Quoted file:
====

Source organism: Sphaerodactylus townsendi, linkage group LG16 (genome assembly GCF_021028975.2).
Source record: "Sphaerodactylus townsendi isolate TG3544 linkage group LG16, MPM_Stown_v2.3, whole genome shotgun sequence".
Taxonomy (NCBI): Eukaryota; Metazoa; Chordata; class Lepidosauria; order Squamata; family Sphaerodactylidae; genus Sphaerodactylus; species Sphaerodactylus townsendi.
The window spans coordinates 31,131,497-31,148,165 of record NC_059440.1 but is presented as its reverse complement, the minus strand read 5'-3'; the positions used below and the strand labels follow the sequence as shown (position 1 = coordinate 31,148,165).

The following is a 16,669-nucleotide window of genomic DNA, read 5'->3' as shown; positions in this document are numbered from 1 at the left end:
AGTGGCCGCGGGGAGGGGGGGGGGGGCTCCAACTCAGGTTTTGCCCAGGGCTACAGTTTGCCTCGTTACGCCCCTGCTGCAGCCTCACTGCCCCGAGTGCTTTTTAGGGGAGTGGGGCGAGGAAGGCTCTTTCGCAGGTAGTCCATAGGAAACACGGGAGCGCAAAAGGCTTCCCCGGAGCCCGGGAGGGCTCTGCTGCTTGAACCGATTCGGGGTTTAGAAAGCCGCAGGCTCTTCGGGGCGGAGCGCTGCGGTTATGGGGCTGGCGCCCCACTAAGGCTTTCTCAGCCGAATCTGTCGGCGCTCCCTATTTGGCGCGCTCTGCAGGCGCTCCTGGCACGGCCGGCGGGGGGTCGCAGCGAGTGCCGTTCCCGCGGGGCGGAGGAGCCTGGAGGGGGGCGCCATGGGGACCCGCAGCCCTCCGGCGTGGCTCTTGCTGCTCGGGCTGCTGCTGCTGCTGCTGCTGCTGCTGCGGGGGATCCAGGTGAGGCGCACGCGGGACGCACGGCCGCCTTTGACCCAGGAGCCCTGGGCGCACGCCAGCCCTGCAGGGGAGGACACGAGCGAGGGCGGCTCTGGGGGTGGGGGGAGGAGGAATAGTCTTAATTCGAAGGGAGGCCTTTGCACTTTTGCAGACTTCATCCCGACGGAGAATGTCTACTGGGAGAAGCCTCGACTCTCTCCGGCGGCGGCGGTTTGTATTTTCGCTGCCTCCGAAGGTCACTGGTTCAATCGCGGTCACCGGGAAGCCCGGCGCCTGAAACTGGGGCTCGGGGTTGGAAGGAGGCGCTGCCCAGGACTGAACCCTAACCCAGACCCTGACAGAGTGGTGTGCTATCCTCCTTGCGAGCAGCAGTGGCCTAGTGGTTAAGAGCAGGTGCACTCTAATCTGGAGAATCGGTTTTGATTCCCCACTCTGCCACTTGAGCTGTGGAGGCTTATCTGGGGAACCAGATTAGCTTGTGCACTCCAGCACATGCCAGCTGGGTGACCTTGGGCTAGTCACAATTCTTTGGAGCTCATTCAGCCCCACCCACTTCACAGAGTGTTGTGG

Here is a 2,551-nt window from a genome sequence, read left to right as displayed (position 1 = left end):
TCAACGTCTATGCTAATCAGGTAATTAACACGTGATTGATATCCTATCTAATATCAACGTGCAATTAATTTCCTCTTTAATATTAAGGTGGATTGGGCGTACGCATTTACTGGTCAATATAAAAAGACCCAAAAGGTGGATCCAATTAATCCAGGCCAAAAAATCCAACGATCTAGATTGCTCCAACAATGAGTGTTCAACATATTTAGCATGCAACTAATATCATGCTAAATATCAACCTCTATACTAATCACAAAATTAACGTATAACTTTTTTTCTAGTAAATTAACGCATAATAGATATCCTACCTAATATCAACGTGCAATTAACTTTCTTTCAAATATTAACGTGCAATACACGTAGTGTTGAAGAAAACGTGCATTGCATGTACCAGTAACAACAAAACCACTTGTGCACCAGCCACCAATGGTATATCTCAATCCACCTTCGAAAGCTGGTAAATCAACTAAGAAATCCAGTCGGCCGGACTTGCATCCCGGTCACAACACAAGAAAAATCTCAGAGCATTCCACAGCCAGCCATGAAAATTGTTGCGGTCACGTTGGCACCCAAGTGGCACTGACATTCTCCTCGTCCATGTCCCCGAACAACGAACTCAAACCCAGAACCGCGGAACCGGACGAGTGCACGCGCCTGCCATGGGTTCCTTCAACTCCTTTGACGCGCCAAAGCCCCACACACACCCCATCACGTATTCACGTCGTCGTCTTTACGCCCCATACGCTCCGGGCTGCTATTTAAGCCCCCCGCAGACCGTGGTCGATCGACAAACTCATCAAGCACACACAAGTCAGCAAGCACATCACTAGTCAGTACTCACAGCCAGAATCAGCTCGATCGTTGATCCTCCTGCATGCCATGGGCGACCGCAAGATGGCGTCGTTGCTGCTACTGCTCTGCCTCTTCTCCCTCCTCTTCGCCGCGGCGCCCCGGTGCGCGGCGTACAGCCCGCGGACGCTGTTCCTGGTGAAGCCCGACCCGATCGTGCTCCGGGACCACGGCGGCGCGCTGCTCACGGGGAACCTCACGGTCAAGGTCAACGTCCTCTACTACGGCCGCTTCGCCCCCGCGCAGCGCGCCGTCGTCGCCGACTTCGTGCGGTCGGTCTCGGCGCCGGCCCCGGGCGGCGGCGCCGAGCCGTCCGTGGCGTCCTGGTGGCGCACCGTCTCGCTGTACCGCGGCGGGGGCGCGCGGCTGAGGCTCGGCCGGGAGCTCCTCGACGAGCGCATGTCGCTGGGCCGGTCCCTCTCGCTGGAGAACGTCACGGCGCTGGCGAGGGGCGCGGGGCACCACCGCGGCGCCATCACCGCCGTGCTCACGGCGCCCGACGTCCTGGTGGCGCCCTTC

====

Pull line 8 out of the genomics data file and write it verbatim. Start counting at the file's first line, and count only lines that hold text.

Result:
TCAACGTCTATGCTAATCAGGTAATTAACACGTGATTGATATCCTATCTAATATCAACGTGCAATTAATTTCCTCTTTAATATTAAGGTGGATTGGGCGTACGCATTTACTGGTCAATATAAAAAGACCCAAAAGGTGGATCCAATTAATCCAGGCCAAAAAATCCAACGATCTAGATTGCTCCAACAATGAGTGTTCAACATATTTAGCATGCAACTAATATCATGCTAAATATCAACCTCTATACTAATCACAAAATTAACGTATAACTTTTTTTCTAGTAAATTAACGCATAATAGATATCCTACCTAATATCAACGTGCAATTAACTTTCTTTCAAATATTAACGTGCAATACACGTAGTGTTGAAGAAAACGTGCATTGCATGTACCAGTAACAACAAAACCACTTGTGCACCAGCCACCAATGGTATATCTCAATCCACCTTCGAAAGCTGGTAAATCAACTAAGAAATCCAGTCGGCCGGACTTGCATCCCGGTCACAACACAAGAAAAATCTCAGAGCATTCCACAGCCAGCCATGAAAATTGTTGCGGTCACGTTGGCACCCAAGTGGCACTGACATTCTCCTCGTCCATGTCCCCGAACAACGAACTCAAACCCAGAACCGCGGAACCGGACGAGTGCACGCGCCTGCCATGGGTTCCTTCAACTCCTTTGACGCGCCAAAGCCCCACACACACCCCATCACGTATTCACGTCGTCGTCTTTACGCCCCATACGCTCCGGGCTGCTATTTAAGCCCCCCGCAGACCGTGGTCGATCGACAAACTCATCAAGCACACACAAGTCAGCAAGCACATCACTAGTCAGTACTCACAGCCAGAATCAGCTCGATCGTTGATCCTCCTGCATGCCATGGGCGACCGCAAGATGGCGTCGTTGCTGCTACTGCTCTGCCTCTTCTCCCTCCTCTTCGCCGCGGCGCCCCGGTGCGCGGCGTACAGCCCGCGGACGCTGTTCCTGGTGAAGCCCGACCCGATCGTGCTCCGGGACCACGGCGGCGCGCTGCTCACGGGGAACCTCACGGTCAAGGTCAACGTCCTCTACTACGGCCGCTTCGCCCCCGCGCAGCGCGCCGTCGTCGCCGACTTCGTGCGGTCGGTCTCGGCGCCGGCCCCGGGCGGCGGCGCCGAGCCGTCCGTGGCGTCCTGGTGGCGCACCGTCTCGCTGTACCGCGGCGGGGGCGCGCGGCTGAGGCTCGGCCGGGAGCTCCTCGACGAGCGCATGTCGCTGGGCCGGTCCCTCTCGCTGGAGAACGTCACGGCGCTGGCGAGGGGCGCGGGGCACCACCGCGGCGCCATCACCGCCGTGCTCACGGCGCCCGACGTCCTGGTGGCGCCCTTC